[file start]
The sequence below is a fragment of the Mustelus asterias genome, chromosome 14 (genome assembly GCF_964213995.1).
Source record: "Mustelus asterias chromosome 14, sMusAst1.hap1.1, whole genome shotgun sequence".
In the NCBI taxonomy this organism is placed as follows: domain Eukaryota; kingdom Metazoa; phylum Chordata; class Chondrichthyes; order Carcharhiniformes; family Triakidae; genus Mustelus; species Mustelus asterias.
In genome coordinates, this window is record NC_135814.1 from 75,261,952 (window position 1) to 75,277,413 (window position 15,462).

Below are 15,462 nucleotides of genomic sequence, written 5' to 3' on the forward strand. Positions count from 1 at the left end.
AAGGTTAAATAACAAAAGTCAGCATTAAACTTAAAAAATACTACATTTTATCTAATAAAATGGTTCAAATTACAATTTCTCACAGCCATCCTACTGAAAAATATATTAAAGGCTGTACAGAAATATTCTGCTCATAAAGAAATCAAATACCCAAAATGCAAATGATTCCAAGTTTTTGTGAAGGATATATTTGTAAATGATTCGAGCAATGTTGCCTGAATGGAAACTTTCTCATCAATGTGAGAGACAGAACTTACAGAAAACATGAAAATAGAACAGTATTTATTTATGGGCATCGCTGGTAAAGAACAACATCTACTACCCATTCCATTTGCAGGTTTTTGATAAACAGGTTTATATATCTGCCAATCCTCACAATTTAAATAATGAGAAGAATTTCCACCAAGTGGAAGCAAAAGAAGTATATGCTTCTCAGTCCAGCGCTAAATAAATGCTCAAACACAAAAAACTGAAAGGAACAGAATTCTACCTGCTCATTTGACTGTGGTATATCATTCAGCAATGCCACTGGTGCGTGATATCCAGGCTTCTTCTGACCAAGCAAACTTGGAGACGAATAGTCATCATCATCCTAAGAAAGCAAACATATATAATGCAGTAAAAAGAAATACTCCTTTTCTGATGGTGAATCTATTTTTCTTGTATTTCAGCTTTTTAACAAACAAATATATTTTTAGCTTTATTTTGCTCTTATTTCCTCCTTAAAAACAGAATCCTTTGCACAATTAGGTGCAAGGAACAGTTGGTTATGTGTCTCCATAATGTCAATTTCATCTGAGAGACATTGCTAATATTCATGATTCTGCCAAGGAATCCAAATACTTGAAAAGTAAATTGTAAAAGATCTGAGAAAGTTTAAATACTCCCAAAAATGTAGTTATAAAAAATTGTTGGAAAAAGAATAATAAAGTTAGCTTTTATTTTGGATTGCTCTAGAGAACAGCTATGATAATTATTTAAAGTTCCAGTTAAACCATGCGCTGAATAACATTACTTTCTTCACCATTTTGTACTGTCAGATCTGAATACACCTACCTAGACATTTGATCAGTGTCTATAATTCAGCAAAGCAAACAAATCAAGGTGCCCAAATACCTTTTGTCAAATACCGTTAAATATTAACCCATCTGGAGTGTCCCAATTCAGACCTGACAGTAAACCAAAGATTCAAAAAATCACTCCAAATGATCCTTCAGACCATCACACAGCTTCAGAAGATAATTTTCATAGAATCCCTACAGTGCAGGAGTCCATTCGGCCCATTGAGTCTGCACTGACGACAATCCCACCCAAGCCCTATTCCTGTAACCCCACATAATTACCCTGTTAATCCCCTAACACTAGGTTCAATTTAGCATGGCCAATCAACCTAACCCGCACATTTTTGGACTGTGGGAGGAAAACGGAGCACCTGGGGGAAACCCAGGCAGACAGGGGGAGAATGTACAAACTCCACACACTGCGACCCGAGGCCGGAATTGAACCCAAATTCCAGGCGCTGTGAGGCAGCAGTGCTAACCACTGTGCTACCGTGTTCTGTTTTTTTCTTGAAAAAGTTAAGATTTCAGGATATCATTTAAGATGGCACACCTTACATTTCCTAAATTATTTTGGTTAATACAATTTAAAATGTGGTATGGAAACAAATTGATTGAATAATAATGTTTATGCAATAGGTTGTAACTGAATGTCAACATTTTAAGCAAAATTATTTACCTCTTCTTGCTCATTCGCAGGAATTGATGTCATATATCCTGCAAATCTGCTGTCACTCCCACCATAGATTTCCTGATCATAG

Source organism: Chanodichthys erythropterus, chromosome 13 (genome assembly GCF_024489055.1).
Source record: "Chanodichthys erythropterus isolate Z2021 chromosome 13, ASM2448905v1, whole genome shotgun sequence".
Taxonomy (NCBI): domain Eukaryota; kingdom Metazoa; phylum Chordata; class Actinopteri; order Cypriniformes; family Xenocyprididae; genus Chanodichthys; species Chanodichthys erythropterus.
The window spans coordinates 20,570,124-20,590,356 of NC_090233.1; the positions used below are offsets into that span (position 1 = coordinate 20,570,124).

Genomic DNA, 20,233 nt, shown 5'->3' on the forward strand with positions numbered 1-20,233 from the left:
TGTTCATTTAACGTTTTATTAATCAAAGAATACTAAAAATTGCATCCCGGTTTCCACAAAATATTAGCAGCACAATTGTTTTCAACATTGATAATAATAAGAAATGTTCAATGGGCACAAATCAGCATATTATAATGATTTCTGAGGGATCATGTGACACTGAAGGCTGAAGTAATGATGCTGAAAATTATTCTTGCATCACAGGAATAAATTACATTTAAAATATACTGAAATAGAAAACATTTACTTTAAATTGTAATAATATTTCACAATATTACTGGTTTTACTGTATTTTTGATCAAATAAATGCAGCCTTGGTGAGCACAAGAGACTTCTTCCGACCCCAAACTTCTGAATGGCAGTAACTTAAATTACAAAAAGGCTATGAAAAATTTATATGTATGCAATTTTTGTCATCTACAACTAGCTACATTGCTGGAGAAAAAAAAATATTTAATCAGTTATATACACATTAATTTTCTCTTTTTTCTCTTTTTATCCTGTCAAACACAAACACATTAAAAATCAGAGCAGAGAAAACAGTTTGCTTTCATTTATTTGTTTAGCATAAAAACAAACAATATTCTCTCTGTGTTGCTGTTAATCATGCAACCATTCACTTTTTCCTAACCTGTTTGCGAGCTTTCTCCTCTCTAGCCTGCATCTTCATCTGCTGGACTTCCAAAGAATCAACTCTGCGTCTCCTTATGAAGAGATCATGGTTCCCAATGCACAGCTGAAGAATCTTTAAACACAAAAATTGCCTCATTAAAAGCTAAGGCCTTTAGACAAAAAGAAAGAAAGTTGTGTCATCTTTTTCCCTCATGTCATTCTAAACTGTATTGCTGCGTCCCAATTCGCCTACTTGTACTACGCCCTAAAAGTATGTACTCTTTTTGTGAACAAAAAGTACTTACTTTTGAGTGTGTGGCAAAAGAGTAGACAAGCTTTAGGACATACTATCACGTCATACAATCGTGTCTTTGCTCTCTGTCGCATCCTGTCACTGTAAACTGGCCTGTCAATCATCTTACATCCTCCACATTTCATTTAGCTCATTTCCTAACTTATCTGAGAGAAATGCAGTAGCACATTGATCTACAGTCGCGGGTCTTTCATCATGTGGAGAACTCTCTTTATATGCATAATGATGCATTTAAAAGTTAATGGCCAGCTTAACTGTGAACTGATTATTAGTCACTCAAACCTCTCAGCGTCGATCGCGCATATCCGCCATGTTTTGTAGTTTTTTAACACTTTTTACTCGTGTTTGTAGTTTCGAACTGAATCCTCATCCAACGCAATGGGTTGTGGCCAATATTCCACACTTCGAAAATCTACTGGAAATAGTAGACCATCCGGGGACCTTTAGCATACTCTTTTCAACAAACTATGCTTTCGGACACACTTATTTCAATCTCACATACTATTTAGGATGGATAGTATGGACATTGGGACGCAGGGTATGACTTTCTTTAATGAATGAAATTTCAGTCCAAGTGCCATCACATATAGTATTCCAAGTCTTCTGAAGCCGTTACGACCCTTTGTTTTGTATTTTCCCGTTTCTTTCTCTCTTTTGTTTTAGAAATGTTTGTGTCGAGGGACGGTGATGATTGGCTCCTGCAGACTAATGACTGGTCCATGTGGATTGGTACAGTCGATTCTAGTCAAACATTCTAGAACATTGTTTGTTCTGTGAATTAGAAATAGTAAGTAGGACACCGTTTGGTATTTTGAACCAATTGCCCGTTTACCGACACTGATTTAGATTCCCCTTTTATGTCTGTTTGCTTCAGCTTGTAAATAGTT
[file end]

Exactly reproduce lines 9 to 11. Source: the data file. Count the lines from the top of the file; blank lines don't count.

Taxonomy (NCBI): domain Eukaryota; kingdom Metazoa; phylum Chordata; class Actinopteri; order Cypriniformes; family Xenocyprididae; genus Chanodichthys; species Chanodichthys erythropterus.
The window spans coordinates 20,570,124-20,590,356 of NC_090233.1; the positions used below are offsets into that span (position 1 = coordinate 20,570,124).

Genomic DNA, 20,233 nt, shown 5'->3' on the forward strand with positions numbered 1-20,233 from the left: